Mobility and Strength

We believe that the right balance of dairy nutrition can help support vital, energetic and active lifestyles for everybody, everywhere.

Most of us take our strength and mobility for granted, but without it, we wouldn’t be able to live a full or active life.

Dairy can provide a good source of nutrition for strength and mobility. We rely on our muscles and bones to keep us strong and mobile, so it makes sense that we have to look after them with exercise and provide them with the fuel they need to stay healthy. Most dairy foods are naturally high in quality protein, and a good source of calcium which makes them a great source of nutrients to support strength and mobility.

We have an in depth understanding of the role protein plays in building and maintaining muscles and bones. We also understand that being strong and mobile means different things to different consumers, so we are committed to delivering solutions to help everybody, everywhere to achieve their goals.

Our areas of expertise include:

  • Sports Performance: Tailored solutions for athletes and fitness enthusiasts
  • Ageing Well: Functional foods and beverages that enable adults to maintain active lifestyles
  • Medical Nutrition: Nutritional solutions to support those under metabolic stress and enhance recovery with registered healthcare professional supervision.

Our Products:

Sports Performance

Medical Nutrition

Ageing Well

Key Benefit Areas:

Sports Performance

Milk can be a good choice to aid sports recovery thanks to its mix of protein, carbohydrates and electrolytes – all of which can help with muscle recovery and rehydration.

Exactly how protein aids recovery has been the subject of many scientific studies[1] and there is growing support amongst the scientific community for protein as an aid to sports recovery[2].  However, a growing pool of research indicates that dairy protein offers advantages over other protein sources[3].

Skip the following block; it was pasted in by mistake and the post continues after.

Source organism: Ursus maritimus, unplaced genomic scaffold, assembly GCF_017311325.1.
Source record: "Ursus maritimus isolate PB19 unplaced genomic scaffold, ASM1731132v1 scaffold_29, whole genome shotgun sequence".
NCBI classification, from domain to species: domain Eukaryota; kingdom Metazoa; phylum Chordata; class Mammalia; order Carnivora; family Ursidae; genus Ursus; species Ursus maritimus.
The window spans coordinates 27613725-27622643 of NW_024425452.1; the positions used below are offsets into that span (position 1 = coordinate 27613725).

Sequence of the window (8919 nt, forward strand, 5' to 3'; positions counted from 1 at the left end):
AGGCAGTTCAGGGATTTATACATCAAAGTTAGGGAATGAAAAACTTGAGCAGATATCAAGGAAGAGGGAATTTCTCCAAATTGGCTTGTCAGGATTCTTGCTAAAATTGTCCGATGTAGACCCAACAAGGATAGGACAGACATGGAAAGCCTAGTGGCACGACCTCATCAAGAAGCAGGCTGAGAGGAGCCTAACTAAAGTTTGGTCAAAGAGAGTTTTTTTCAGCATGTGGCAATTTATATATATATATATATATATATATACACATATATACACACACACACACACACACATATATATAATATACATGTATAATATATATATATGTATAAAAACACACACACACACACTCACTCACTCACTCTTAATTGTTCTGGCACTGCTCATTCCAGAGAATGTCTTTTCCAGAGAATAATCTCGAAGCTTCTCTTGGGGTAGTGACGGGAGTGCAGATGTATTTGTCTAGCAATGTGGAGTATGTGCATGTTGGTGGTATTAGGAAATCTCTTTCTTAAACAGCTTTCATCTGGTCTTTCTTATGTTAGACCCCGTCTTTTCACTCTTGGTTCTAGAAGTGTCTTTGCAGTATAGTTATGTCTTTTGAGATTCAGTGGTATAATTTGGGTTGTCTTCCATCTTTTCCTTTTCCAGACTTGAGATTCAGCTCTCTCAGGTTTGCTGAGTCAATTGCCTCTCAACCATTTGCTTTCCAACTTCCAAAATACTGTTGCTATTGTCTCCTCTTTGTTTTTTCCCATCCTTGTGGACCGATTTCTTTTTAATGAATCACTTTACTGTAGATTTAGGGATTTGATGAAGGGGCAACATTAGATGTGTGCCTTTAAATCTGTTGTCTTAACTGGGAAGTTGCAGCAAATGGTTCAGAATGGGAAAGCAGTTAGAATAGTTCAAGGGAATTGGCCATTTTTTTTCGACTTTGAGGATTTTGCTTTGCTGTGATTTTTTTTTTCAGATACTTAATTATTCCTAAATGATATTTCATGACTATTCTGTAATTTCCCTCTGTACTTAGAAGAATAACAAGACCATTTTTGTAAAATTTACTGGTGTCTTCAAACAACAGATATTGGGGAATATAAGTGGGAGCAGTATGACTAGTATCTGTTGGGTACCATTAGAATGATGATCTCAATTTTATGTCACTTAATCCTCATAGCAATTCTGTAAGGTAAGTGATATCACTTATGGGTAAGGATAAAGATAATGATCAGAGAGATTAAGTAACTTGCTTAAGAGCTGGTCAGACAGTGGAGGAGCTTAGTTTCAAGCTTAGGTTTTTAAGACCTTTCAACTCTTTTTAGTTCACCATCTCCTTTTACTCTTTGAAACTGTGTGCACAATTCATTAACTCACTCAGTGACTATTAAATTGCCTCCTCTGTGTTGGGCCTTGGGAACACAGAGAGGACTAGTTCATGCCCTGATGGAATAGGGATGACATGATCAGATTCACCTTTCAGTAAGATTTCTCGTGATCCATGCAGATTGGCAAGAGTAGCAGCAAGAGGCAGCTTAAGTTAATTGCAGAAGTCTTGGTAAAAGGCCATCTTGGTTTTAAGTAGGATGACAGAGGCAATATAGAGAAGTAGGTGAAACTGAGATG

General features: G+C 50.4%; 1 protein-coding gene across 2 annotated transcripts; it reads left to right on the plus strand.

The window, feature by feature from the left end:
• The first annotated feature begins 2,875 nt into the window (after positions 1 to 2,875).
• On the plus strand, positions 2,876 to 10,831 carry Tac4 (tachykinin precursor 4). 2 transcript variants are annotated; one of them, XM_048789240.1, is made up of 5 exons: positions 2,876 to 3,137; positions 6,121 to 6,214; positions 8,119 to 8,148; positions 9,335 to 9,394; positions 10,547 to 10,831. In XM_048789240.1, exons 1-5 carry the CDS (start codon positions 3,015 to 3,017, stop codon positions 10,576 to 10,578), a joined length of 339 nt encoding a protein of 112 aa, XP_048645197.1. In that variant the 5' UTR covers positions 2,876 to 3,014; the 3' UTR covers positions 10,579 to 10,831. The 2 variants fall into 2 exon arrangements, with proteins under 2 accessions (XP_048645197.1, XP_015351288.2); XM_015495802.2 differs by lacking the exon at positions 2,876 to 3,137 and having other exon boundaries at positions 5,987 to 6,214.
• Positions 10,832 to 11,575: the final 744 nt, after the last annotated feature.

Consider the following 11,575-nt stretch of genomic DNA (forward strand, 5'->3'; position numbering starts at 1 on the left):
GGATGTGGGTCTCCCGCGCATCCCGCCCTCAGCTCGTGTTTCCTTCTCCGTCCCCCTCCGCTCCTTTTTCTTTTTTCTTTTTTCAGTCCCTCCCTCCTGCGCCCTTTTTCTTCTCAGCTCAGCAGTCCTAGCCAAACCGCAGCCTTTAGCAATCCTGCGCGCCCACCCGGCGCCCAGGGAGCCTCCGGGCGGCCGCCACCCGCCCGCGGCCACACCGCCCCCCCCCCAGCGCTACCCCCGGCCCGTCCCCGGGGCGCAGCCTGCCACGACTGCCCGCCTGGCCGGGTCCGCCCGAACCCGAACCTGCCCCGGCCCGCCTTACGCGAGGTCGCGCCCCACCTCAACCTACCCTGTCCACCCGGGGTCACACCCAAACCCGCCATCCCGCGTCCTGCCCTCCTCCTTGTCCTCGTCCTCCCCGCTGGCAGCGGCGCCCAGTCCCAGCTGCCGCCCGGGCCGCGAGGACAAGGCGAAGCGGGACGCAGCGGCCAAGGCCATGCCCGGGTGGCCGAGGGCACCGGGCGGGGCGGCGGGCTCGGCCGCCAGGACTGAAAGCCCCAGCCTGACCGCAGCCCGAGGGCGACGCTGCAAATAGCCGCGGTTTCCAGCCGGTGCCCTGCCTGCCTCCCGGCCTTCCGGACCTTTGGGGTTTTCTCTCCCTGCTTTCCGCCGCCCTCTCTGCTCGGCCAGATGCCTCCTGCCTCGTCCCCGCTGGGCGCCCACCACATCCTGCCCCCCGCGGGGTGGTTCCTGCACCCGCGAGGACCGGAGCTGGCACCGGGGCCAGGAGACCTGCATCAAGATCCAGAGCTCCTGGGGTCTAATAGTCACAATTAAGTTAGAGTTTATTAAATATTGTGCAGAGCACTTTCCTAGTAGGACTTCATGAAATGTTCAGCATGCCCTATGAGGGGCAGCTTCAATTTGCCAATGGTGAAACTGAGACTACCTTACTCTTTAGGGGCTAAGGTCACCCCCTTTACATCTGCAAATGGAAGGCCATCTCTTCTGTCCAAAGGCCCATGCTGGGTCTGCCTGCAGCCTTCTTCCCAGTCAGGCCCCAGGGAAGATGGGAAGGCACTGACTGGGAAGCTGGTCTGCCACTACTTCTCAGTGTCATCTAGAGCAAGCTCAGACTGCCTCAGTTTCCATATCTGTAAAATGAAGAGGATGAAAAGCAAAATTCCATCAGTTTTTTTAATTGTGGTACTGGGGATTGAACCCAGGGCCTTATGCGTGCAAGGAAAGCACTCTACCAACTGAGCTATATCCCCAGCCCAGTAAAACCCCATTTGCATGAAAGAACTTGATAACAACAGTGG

We have been at the forefront of dairy protein research for generations. In sports nutrition we pioneered the use of whey protein isolate in clear beverages, and the use of dairy proteins in bars and beverages to achieve high protein content without the usual compromises in taste and texture. 

We specialise in dairy protein application and are continually developing new ingredients design to meet the needs of the growing sports market worldwide.

Ageing Well

It is a fact that throughout our life, our body composition changes. We reach our peak muscle mass between the ages of 20-40 years[4] but from then, our muscle mass starts to decline. While we may not notice any immediate changes in strength and mobility, by the time we reach our 60s or 70s the physical markers of this loss of muscle mass start to become apparent[5]

Recent research indicates that there is a link between a diet rich in high quality dairy protein and regular physical activity, maximising our ability to produce new muscle mass[6] and help optimise our chances of maintaining strength and mobility. We have spent a number of years understanding both the science behind this relationship, and the needs and wants of the new generation of ageing consumers, and are well placed to partner with customers to develop new and innovative solutions.

Medical Nutrition